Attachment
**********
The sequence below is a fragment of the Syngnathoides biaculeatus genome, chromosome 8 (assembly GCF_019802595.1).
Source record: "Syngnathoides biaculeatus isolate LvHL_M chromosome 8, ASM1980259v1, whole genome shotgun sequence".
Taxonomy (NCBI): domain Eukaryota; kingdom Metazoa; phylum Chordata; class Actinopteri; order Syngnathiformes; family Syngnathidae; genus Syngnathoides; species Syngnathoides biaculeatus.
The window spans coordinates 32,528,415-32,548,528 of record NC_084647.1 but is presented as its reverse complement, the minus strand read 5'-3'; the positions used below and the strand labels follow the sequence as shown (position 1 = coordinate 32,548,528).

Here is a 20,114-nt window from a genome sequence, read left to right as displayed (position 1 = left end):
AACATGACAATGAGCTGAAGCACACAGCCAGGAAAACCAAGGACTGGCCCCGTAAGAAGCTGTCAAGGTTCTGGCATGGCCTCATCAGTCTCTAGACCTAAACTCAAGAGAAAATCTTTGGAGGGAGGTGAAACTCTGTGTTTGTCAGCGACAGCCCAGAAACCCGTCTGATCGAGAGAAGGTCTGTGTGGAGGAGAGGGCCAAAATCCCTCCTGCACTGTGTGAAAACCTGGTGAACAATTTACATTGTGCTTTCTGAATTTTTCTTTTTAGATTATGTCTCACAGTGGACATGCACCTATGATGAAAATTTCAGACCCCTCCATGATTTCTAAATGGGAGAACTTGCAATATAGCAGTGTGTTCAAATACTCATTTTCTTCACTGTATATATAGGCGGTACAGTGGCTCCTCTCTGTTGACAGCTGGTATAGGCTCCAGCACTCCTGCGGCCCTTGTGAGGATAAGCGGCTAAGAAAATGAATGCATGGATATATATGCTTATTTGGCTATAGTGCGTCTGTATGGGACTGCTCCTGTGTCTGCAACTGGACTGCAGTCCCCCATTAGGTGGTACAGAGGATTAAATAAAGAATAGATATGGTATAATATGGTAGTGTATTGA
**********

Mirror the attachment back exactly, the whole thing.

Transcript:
The sequence below is a fragment of the Syngnathoides biaculeatus genome, chromosome 8 (assembly GCF_019802595.1).
Source record: "Syngnathoides biaculeatus isolate LvHL_M chromosome 8, ASM1980259v1, whole genome shotgun sequence".
Taxonomy (NCBI): domain Eukaryota; kingdom Metazoa; phylum Chordata; class Actinopteri; order Syngnathiformes; family Syngnathidae; genus Syngnathoides; species Syngnathoides biaculeatus.
The window spans coordinates 32,528,415-32,548,528 of record NC_084647.1 but is presented as its reverse complement, the minus strand read 5'-3'; the positions used below and the strand labels follow the sequence as shown (position 1 = coordinate 32,548,528).

Here is a 20,114-nt window from a genome sequence, read left to right as displayed (position 1 = left end):
AACATGACAATGAGCTGAAGCACACAGCCAGGAAAACCAAGGACTGGCCCCGTAAGAAGCTGTCAAGGTTCTGGCATGGCCTCATCAGTCTCTAGACCTAAACTCAAGAGAAAATCTTTGGAGGGAGGTGAAACTCTGTGTTTGTCAGCGACAGCCCAGAAACCCGTCTGATCGAGAGAAGGTCTGTGTGGAGGAGAGGGCCAAAATCCCTCCTGCACTGTGTGAAAACCTGGTGAACAATTTACATTGTGCTTTCTGAATTTTTCTTTTTAGATTATGTCTCACAGTGGACATGCACCTATGATGAAAATTTCAGACCCCTCCATGATTTCTAAATGGGAGAACTTGCAATATAGCAGTGTGTTCAAATACTCATTTTCTTCACTGTATATATAGGCGGTACAGTGGCTCCTCTCTGTTGACAGCTGGTATAGGCTCCAGCACTCCTGCGGCCCTTGTGAGGATAAGCGGCTAAGAAAATGAATGCATGGATATATATGCTTATTTGGCTATAGTGCGTCTGTATGGGACTGCTCCTGTGTCTGCAACTGGACTGCAGTCCCCCATTAGGTGGTACAGAGGATTAAATAAAGAATAGATATGGTATAATATGGTAGTGTATTGA